Managers. Coaches. General managers. Scouts. Player personnel folks. Even team presidents and owners. Given baseball's vision, those positions are all in play for minorities, and Brooks is leading the way with a supporting cast that includes everything from those who run baseball's RBI (Riving Baseball in the Inner Cities) program to team executives bringing some of their prominent African-Americans back into their organizations as a sign of inclusion.
The Twins, for instance, hired the highly popular Torii Hunter and LaTroy Hawkins during the winter as special assistants.
Brooks is more of the role model here. While Hunter and Hawkins were trying to win pennants and the World Series for the Twins back in the day, he was studying accounting and finance in search of a business degree. Still, like Hunter and Hawkins, Brooks made it to the Major Leagues.
"I was fortunate enough to be in the right place at the right time," said Brooks, of the Braves' career initiative program for minorities during the 1990s that was designed by Hall of Famer Hank Aaron and former team executive Stan Kasten, now among the ownership of the Dodgers. Before long, Brooks had a full-time job with the Braves that lasted 11 years, and his bosses included Aaron, Hall of Fame general manager John Schuerholz and legendary player personnel director Paul Snyder.
"I knew I only had a summer to prove myself, because that internship was only a three-month program, and thankfully, I got hired within a month and a half due to a staff member leaving. So I seized that moment, and then from there, I learned a lot under John Schuerholz and Dayton Moore [now GM of the Royals] and Paul Snyder, all of those individuals.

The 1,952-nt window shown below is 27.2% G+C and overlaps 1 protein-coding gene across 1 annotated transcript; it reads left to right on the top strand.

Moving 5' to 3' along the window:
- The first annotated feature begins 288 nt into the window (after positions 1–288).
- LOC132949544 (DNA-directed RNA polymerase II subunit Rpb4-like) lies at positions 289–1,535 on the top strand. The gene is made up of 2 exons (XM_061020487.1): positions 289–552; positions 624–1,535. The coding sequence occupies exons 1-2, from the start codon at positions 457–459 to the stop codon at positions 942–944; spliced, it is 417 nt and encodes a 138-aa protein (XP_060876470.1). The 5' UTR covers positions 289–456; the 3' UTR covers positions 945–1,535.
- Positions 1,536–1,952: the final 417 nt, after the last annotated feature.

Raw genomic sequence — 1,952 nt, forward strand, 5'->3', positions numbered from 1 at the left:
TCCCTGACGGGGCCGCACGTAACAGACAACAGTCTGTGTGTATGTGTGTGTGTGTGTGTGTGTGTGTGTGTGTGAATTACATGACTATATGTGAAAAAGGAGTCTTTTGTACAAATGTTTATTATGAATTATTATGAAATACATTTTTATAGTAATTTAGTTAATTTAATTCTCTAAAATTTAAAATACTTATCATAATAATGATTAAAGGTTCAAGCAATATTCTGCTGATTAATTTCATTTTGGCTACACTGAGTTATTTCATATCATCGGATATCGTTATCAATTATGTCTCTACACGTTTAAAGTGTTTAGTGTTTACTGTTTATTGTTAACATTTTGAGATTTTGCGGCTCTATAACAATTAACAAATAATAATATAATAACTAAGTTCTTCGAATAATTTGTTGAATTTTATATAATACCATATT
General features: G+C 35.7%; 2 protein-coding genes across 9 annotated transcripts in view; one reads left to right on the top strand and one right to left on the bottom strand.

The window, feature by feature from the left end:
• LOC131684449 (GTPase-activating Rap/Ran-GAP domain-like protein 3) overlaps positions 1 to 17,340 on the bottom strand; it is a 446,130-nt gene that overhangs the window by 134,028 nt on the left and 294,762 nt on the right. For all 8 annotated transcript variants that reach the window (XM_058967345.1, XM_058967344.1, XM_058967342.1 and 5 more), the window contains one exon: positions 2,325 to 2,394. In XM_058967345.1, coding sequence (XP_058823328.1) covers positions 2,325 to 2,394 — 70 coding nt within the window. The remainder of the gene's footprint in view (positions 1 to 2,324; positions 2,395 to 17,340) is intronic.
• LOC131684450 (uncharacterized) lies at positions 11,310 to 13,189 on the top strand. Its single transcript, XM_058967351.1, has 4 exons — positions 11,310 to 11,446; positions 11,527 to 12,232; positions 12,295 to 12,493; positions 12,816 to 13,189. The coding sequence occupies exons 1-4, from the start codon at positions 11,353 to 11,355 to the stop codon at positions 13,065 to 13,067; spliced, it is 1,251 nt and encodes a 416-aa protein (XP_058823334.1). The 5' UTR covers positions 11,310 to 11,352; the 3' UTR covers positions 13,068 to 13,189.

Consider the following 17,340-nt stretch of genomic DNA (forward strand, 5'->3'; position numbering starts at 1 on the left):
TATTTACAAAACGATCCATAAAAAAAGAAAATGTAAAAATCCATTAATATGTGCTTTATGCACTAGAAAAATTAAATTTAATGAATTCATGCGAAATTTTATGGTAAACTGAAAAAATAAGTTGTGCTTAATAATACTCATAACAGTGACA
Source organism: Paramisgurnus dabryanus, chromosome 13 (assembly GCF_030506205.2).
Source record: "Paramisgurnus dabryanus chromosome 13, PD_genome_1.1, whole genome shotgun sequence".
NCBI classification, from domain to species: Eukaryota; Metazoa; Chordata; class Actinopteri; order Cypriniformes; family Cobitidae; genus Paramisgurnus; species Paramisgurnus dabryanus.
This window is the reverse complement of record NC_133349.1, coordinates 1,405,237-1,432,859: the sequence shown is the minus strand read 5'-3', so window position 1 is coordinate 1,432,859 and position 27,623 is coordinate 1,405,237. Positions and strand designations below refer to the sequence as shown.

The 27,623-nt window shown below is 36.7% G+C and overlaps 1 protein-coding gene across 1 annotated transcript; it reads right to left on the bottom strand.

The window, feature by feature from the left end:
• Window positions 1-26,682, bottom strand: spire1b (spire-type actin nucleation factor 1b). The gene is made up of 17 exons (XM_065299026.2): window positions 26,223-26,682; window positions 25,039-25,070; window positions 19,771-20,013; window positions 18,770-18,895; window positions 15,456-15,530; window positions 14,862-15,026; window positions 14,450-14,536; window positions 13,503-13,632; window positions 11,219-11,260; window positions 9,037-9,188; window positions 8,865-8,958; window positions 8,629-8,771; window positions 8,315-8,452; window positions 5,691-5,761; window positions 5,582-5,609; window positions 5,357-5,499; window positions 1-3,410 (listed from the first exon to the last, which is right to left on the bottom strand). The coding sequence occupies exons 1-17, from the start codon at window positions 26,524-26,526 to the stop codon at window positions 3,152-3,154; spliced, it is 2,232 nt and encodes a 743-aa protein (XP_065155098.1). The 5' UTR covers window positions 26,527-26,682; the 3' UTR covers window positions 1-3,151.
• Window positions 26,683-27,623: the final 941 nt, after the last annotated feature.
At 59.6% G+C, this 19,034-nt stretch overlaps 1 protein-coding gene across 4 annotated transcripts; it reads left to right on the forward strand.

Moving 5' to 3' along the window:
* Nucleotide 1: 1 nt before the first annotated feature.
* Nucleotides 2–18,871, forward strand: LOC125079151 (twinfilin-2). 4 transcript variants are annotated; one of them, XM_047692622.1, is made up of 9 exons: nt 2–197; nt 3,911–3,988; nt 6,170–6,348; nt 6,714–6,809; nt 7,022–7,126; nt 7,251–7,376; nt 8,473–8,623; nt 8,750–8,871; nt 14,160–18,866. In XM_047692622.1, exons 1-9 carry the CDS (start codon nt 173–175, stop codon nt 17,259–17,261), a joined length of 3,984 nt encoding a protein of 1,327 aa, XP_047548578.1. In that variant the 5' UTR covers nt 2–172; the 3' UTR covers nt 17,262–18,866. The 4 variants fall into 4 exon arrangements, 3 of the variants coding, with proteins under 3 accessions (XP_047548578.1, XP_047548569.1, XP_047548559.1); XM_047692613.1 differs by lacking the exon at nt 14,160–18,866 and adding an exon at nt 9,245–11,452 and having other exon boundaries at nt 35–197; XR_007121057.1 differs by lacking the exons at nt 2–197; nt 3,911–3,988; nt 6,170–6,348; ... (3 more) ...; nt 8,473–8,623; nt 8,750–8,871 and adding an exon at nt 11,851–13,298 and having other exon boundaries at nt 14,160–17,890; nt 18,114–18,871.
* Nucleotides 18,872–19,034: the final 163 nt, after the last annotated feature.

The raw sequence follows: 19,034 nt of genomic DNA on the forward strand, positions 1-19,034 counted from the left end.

"They were willing to provide the resources to help me develop and to grow during that time. That's the same thing we're asking clubs now to do with the individuals they bring into their organization."
All of this has more weight coming from Brooks, especially since he isn't new to any of these things. In 2009, he invented something called the Baseball Industry Network, which is just that: A place for minorities interested in working in the game to connect with those who could make that happen.
"I created the network to do what I could to help give back and to give individuals a chance to start the process of networking and of understanding the information that's out there in terms of hopefully getting advice from professionals and of getting the process to connect with individuals," Brooks said. "The network is now over 32,000 members. One, there are lot of professionals willing to give a lot of their time to connect with young job seekers in college, trying to make their way into the industry. But also this is an opportunity for college students trying to get their story out there and for getting a sense of where their ambitions are and also what they're skills are."
It sounds like Brooks has a plan. Mostly, it sounds like his homers involved with growing the number of minorities in baseball are closer than you think.

Terence Moore is a columnist for